The Freedom From Religion Foundation is an atheist group that scours the nation, looking for people who exercise their First Amendment right to freely express their religious beliefs in public, usually in ways that are inoffensive and that the FFRF would never have even known about if they hadn’t gone hunting with binoculars for something to be offended by. Then they claim that these tiny actions from places a thousand miles away are causing them grievous pain and suffering, and file or threaten to file expensive lawsuits, abusing the court system to silence free religious expression. Sadly, this often works because the institutions threatened, such as schools or city councils, would rather save the cost of fighting the lawsuits than defend their people’s religious rights.
But the FFRF (doesn’t that just sound like someone blowing a raspberry? How appropriate) didn’t know what they were getting into when they tangled with some Texas high school cheerleaders. The cheerleaders in the Kountze school district would decorate paper banners, sometimes with Bible verses such as, “I can do all things through Christ who strengthens me.” They’d then burst through the banners during pre-game pep rallies.
Well, naturally, this is the sort of deadly serious offense the FFRF couldn’t just ignore (imagine the suffering of any atheists in the stands who might have to read those phrases before the cheerleaders popped through them), so they sent the usual legal threat and the school district folded, ordering the cheerleaders to stop it. But those girls apparently really were strengthened by Christ, and they refused. The district sued them to force them to stop. They stood strong, and the First Liberty Institute took up their case.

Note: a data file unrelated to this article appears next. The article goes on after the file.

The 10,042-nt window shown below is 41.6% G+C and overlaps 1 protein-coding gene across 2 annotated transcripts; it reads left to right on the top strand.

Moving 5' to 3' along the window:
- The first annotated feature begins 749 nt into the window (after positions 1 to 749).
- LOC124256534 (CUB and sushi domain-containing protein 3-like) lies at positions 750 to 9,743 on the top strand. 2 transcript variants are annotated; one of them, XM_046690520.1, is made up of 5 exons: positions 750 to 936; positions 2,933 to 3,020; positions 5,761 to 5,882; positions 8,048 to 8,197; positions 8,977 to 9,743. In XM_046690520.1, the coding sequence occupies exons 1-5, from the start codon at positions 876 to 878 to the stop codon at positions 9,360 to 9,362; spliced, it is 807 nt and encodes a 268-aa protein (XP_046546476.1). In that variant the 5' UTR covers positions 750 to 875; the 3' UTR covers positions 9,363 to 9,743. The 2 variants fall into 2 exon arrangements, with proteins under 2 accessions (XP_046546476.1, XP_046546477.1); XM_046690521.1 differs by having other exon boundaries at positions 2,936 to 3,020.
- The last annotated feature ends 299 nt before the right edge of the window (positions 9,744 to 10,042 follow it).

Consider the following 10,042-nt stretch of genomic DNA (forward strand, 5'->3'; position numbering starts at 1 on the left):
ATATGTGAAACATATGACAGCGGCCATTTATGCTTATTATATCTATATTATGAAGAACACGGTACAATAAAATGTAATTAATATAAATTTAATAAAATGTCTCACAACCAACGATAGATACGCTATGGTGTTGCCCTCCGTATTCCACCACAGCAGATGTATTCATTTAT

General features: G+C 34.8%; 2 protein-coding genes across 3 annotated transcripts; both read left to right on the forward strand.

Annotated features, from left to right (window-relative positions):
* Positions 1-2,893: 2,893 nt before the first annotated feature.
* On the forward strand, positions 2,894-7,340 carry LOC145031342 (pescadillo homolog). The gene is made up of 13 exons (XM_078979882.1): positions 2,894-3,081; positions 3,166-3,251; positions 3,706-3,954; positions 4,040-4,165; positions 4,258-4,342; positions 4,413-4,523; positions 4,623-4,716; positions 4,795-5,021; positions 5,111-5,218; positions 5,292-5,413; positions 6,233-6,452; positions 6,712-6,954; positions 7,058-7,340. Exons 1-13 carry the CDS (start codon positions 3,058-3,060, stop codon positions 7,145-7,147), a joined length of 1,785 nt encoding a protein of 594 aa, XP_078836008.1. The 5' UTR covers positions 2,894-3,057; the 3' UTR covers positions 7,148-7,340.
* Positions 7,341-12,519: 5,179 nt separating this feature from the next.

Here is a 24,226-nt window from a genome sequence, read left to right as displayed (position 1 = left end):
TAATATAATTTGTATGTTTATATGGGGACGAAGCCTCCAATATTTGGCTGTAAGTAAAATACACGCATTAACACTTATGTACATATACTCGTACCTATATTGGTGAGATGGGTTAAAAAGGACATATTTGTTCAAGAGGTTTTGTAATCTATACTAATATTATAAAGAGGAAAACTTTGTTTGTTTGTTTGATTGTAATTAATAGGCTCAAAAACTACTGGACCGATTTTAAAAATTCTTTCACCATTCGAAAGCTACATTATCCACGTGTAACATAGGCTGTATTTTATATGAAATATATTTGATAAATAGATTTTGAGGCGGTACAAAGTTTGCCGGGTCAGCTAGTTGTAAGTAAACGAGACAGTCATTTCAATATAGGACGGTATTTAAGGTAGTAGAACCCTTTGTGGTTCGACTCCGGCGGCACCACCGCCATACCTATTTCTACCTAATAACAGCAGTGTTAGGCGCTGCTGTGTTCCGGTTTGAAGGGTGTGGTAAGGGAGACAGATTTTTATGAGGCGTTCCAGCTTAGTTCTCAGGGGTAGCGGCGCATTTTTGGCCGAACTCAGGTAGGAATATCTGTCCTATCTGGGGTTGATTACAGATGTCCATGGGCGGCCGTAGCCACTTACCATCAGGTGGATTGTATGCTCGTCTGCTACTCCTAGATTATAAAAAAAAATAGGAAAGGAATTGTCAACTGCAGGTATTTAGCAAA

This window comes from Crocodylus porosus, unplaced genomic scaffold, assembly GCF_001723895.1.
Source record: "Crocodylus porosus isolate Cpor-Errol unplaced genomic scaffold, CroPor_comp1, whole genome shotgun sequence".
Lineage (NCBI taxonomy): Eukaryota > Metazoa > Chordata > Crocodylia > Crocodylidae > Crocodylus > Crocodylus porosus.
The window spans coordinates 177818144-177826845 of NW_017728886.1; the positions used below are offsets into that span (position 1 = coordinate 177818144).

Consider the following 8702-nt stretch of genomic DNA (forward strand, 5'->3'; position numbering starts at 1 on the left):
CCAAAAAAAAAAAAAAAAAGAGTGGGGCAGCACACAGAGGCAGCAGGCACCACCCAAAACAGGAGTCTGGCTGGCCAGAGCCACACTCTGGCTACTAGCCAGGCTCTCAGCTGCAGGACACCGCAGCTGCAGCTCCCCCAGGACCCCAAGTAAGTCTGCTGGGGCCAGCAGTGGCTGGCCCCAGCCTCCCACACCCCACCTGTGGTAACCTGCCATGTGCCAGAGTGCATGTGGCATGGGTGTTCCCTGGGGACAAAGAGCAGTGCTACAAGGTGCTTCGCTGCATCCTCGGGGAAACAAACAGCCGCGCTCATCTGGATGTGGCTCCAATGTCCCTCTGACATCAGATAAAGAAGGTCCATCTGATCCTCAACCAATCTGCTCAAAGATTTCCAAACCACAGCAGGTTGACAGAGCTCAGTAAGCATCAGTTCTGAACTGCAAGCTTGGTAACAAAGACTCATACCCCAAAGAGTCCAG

Now, after six long years (!) of wasteful, expensive litigation – and long after the cheerleaders graduated and stopped popping through anything -- the Texas Supreme Court ruled unanimously in favor of the cheerleaders. A First Liberty Institute spokesman told Fox News’ Todd Starnes that this should end the scorched-Earth litigation tactics (although knowing the FFRF, it probably won’t.) He said the Court agreed it was private speech that can’t be regulated, not government speech, and the cheerleaders had a religious freedom right to write anything they wanted on banners they created with paper and paint they bought themselves. His message to the meddlers at the FFRF who started this money sink of a lawsuit: “Stop harassing cheerleaders and accept that they are free to have religious speech on their run-through banners.” They'll probably just move on some other microscopically picayune “offense” to get outraged about, like suing bakeries because hot-cross buns have crosses on them (not to give them any ideas.)